NEW YORK — World leaders are descending on New York for the 78th UN General Assembly (UNGA) summit. Here are the top Middle East stories to watch during the week of diplomatic speed-dating and heads-of-state speeches.
Several Middle Eastern leaders and prime ministers will be attending the UNGA in person this year, while others have sent foreign ministers to lead the delegations. The leaders and prime ministers include Turkey's President Recep Tayyip Erdogan, Israeli Prime Minister Benjamin Netanyahu, Palestinian President Mahmoud Abbas, King of Jordan Abdullah II, Iraqi Prime Minister Mohammed Shia al-Sudani, Qatar's Emir Sheikh Tamim bin Hamad al-Thani, Iranian President Ebrahim Raisi, Lebanese Prime Minister Najib Mikati and Kuwaiti Prime Minister Ahmad Nawaf Al-Ahmad Al-Sabah.
US Secretary of State Antony Blinken will host the foreign ministers of the Gulf Cooperation Council on Monday. He is also expected to hold series of bilaterals with several Gulf counterparts over the week.
These are the main Middle East headlines that are expected to dominate this UNGA:
Iran-US prisoner swap
Kicking off the United Nations' annual meeting is the release of five Americans wrongfully detained in Iran. On Monday, Iranian Foreign Ministry spokesperson Nasser Kanaani and the White House confirmed the release of Morad Tahbaz, Siamak Namazi, Emad Shargi and two unidentified US citizens held in the country.
On Aug. 10, four of the detained Americans were moved from Evin Prison to a hotel in the capital. A fifth American included in the swap was already under house arrest.
The prisoners' expected release comes as Iranian President Ebrahim Raisi arrived in New York to attend the UN meetings. Both Raisi and President Joe Biden will address the UN General Assembly on Tuesday.
Netanyahu and Biden to finally meet
Israeli Prime Benjamin Netanyahu is finally getting his long-sought meeting with President Joe Biden — but not at the White House.
Their meeting on the sidelines of the UN summit is scheduled for Wednesday, and is an attempt to split the difference. It will be their first face-to-face encounter since Netanyahu was elected in November to lead Israel’s most right-wing and religiously conservative government in its history.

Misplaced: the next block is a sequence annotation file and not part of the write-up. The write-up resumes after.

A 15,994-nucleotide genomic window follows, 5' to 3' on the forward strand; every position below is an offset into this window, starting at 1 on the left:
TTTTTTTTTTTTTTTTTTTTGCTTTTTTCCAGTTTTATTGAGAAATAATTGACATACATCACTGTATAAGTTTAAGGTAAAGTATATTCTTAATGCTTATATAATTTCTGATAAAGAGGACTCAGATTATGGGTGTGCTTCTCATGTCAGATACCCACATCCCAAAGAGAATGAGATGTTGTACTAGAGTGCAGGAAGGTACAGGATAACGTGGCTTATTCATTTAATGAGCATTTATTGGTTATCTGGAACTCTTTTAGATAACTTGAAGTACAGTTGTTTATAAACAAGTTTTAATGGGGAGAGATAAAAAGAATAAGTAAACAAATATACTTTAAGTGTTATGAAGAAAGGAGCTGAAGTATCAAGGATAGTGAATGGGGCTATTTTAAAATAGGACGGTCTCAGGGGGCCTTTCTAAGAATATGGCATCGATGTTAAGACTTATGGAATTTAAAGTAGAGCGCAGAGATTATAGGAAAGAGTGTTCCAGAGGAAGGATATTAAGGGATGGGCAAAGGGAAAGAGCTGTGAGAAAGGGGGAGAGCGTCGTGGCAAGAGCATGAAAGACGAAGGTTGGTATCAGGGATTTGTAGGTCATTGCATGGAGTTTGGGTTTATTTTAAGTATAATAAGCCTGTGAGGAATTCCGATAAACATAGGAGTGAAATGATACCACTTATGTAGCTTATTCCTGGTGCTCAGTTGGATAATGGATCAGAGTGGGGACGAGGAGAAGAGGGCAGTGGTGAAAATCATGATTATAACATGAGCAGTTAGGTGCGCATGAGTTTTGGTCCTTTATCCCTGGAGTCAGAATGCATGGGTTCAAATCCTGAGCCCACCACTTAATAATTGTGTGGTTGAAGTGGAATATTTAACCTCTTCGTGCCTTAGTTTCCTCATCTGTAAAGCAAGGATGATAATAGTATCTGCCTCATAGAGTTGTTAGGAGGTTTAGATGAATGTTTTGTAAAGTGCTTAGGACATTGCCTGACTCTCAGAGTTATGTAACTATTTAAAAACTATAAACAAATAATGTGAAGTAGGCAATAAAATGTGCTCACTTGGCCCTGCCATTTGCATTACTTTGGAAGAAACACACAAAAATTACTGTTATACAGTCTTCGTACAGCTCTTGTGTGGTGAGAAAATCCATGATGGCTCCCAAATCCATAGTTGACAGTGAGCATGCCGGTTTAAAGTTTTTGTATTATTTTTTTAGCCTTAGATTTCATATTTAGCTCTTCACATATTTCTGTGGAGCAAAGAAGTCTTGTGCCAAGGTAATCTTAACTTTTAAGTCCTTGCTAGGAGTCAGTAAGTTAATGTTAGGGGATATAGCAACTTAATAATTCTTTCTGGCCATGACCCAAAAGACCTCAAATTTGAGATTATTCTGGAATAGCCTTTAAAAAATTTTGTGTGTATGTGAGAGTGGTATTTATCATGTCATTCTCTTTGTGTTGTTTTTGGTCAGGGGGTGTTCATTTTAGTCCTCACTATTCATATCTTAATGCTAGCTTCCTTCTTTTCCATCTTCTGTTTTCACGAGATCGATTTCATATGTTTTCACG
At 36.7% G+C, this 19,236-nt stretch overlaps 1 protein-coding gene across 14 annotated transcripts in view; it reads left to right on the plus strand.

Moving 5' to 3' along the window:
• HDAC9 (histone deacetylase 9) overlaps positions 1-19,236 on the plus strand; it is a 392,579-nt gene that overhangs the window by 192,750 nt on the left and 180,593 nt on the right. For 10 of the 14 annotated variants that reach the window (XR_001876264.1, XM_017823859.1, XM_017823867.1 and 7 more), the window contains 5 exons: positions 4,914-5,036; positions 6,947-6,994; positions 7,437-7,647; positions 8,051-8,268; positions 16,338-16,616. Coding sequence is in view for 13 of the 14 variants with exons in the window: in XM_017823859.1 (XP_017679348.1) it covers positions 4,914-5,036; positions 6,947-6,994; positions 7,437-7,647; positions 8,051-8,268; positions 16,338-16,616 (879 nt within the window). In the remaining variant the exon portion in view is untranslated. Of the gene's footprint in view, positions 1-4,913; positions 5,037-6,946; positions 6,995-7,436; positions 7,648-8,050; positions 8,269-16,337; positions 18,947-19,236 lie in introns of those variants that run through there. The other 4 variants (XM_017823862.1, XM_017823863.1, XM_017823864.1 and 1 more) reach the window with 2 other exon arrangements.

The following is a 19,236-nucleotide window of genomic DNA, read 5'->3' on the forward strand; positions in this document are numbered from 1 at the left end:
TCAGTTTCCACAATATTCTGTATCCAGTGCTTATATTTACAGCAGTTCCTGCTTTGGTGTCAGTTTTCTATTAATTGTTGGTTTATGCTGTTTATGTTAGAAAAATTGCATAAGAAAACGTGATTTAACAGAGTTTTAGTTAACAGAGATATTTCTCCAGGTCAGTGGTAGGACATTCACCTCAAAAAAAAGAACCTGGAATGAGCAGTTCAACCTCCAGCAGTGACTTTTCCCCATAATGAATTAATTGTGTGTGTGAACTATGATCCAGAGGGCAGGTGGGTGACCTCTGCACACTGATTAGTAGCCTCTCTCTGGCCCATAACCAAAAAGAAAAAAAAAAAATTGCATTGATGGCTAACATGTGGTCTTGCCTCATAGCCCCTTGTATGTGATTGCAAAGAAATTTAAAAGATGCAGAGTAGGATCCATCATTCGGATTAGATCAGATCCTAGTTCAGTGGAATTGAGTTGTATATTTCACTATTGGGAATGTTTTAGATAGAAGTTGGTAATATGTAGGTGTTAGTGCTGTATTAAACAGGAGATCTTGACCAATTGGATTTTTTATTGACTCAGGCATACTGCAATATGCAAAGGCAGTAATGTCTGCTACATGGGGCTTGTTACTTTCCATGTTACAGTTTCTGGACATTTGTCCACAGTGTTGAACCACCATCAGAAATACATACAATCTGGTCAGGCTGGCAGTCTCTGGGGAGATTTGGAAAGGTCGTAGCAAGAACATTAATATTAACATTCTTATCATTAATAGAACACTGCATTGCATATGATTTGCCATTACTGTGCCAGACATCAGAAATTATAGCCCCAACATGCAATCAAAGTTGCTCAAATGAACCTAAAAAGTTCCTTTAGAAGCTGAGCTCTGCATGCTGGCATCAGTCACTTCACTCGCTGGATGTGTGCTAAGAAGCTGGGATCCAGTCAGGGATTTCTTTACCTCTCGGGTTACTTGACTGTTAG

Netanyahu hadn’t been granted a customary White House invite in a sign of the Biden administration’s disapproval of his contentious judicial overhaul plan.
US national security adviser Jake Sullivan told reporters Friday that Biden and Netanyahu would discuss “shared democratic values between the United States and Israel” and a vision for a more integrated region. They’ll also compare notes on how to effectively counter Iran, Sullivan said.
Palestinian-Israeli peace push
The Arab League, Saudi Arabia and European Union will hold an event Monday morning focused on resolving the Israeli-Palestinian conflict. Israeli and Palestinian officials will not attend the event, dubbed the “Peace Day Effort for Middle East Peace."
The Times of Israel reports that participating countries, which also include Jordan and Egypt, will draft a “Peace Supporting Package” to present to Israel and the Palestinian Authority “upon the signing of a future peace agreement."
The initiative comes as the White House is pushing for an agreement to normalize ties between Saudi Arabia and Israel. As part of that deal, Riyadh is seeking concessions for the Palestinians.
Erdogan visit clouded by NATO delay
Turkish President Recep Tayyip Erdogan’s visit to New York is unlikely to yield much progress in Turkey-US ties that are strained Ankara’s slow-walking Sweden’s NATO accession and a pending sale of F-16 fighter jets.
The White House backs the $20 billion sale to Turkey but needs buy-in from the top Democrats and Republicans on the House Foreign Affairs and Senate Foreign Relations committees who have the power to block it. They could be swayed if the Turkish Parliament ratifies Sweden’s NATO accession.
Erdogan’s jam-packed schedule in New York also includes meetings with Netanyahu, Greek Prime Minister Kyriakos Mitsotakis and UN Secretary-General Antonio Guterres. He will address the assembly on Tuesday.
Houthi visit fuels Yemen optimism
Days before the UN General Assembly kicked off, a delegation of Yemen’s Houthi rebels flew to Saudi Arabia for their first such visit to the kingdom since the war erupted in 2014. An informal truce between the warring parties has largely held despite its expiration after six months in October 2022.
The Houthi-Saudi talks came a week after senior US officials including White House Middle East coordinator Brett McGurk and US special envoy for Yemen Tim Lenderking visited the region to discuss extending the cease-fire. Secretary of State Antony Blinken is scheduled to meet on Monday with Rashad al-Alimi, the head of Yemen’s Presidential Leadership Council.